We’ve had several mishaps on our backyard city farm. It’s always sad when a “pet” is injured or dies, but it is a part of life. An emergency this week has prompted this look at the sadder side of farming with a happy ending.
We lost our first hen to a heart attack. She flew over the 6′ fence while we were gone for a couple of hours. Our loyal guard dog (the mixed something from the SPCA) pinned her down until we got home. There wasn’t a single mark on her, but she was literally scared to death.
The next one was poisoned when we left a pool of cleaning water out. The chicken flew over the fence early in the morning, drank out of the pool and died. (I was cleaning tiles to recycle and ended up not even using them). Another reason to go chemical free.
We had two feather footed chicks that both only lasted about 6 weeks and then just died. I read later that they are susceptible to diseases and not very hardy.
We had three, at various times that were attacked by predators and died. I think it had to be possums.
The injuries are harder to deal with than the deaths. The deaths are over and that’s the circle of life. The injuries are ongoing and you hope the best for your girls. We had one that was attacked by a new puppy. She was shaken up and limped for a few days, but now she is completely healed.
One week ago today, the same new puppy, attacked one of the girls that found a loose board in the fence and snuck out. By the time we heard the commotion and got the dog off the hen, she looked pretty bad. I really didn’t think she was going to make it. I brought her in the house and put her in a dog crate full of hay. I gave her water and food and left her alone for the night. I knew she was in shock and needed to calm down. The next morning I was expecting her to be dead, so I was surprised when she was standing up watching me. I took her out and looked at her injuries. It was pretty bad. Most of the feathers on her back from tail to head were gone and she had a hole in her back. The good news is it didn’t look too deep, but it was wide.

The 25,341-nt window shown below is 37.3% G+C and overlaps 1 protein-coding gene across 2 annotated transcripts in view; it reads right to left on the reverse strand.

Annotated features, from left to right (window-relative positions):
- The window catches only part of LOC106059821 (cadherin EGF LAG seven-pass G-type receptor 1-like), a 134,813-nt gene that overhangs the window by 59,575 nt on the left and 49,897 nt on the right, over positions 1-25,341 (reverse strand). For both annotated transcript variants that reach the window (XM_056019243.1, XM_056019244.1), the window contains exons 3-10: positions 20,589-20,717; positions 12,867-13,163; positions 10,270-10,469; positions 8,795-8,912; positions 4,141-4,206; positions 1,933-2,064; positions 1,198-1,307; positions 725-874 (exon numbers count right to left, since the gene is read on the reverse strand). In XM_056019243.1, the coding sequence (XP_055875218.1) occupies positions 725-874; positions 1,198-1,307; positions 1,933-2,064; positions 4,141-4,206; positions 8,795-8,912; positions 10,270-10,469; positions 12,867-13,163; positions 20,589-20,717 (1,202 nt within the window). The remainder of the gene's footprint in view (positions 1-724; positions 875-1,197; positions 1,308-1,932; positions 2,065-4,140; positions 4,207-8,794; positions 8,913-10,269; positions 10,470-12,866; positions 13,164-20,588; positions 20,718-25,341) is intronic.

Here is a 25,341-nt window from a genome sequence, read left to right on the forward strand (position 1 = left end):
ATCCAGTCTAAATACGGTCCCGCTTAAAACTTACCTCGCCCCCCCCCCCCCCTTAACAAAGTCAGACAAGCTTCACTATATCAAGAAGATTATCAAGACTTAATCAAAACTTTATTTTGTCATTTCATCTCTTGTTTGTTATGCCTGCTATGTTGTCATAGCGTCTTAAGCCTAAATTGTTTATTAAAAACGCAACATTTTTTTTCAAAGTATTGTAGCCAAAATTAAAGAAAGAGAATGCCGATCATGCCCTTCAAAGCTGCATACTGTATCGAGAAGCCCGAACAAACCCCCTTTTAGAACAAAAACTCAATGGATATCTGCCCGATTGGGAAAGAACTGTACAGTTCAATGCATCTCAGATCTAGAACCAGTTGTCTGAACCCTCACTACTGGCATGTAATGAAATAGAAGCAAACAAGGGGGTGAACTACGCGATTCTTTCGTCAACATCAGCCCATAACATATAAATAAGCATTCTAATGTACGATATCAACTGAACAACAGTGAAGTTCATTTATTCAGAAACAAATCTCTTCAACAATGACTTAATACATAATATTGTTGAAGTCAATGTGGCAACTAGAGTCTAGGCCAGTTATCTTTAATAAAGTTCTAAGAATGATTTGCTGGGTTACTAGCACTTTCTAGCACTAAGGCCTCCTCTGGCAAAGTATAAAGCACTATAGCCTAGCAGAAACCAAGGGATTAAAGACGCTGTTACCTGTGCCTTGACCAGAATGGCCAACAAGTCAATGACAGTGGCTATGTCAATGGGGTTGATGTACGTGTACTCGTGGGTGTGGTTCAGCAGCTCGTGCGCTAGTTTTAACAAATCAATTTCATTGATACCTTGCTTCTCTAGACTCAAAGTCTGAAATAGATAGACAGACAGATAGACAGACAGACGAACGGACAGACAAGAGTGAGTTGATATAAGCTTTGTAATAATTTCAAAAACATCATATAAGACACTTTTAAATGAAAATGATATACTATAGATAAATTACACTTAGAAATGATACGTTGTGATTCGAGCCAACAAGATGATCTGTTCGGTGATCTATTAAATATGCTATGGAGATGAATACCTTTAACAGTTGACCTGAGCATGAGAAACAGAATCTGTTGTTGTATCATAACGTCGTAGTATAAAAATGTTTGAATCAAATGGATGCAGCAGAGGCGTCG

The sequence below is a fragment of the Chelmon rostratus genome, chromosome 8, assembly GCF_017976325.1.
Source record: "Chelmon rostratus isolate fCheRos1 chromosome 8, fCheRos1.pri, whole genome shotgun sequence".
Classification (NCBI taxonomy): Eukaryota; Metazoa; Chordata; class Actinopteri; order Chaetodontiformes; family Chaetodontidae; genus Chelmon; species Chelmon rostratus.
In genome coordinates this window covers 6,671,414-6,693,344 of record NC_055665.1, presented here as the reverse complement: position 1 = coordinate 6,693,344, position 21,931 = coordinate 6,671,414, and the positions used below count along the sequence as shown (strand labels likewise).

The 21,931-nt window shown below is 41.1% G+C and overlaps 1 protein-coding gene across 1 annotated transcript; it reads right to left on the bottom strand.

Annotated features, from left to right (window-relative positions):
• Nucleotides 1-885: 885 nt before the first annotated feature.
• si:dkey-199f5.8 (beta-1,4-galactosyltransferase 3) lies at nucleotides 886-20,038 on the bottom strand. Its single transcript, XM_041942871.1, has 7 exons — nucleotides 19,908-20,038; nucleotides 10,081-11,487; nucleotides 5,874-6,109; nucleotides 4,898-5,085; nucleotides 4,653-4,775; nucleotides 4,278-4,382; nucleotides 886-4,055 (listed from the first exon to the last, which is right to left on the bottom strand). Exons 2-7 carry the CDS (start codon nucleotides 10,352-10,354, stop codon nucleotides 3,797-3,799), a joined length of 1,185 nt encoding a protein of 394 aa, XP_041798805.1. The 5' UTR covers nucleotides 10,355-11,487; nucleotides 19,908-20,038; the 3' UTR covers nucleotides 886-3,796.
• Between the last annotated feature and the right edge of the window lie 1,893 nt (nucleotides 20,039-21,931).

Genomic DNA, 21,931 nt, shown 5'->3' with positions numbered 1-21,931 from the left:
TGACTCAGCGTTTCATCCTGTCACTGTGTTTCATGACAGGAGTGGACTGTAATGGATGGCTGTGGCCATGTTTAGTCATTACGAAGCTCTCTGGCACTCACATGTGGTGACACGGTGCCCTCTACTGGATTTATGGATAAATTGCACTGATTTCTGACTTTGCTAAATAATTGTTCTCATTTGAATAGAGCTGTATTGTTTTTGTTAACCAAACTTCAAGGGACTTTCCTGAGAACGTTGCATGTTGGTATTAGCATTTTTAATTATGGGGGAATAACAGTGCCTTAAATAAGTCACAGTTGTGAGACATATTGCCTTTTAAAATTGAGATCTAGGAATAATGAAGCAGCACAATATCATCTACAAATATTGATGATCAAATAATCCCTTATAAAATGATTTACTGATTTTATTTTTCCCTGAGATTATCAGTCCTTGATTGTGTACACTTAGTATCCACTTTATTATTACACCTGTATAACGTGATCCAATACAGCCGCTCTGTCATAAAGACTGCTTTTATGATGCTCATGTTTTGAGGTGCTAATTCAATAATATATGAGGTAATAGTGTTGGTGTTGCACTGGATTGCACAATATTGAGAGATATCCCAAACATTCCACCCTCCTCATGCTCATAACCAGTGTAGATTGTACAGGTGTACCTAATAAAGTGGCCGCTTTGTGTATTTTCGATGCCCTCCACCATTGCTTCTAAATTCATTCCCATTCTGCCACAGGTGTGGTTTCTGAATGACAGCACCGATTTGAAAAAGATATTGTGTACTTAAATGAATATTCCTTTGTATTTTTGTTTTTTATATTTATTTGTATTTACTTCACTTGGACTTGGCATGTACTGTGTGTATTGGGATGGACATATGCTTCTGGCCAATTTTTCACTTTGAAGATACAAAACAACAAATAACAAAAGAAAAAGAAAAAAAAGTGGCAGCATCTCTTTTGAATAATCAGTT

I did a lot of reading about how to apply first aid to chickens. Some sites said use one thing another site said use something else. I know from my research on essential oils that tea tree oil is good for healing but too potent to use by itself. So I poured a mixture of olive oil and tea tree oil all over her back. I left her another day. For the next several days I let her walk around the house (yes cleaning up chicken poop, thank God for tile floors) and putting her in the garden when it wasn’t raining.
Last night while I was putting the animals up, she flew over the garden fence, walked across the yard, risking being seen by the dogs, to where the chicken coop is…so I let her in. This morning, I opened the chicken coop and sat in the cage for a while watching her interaction with the other girls. There was a little pecking back and forth, but not too bad. Another surprise. I was expecting them to peck her to death, she had been out of the cage for a week now and still has a big scab on her back. She looks like she’ll be alright and everyone seems to be back to “normal”, whatever that is. Thank God!
Now back to the new ducklings…and even newer baby chicks!
*Photos by Dena Speropulos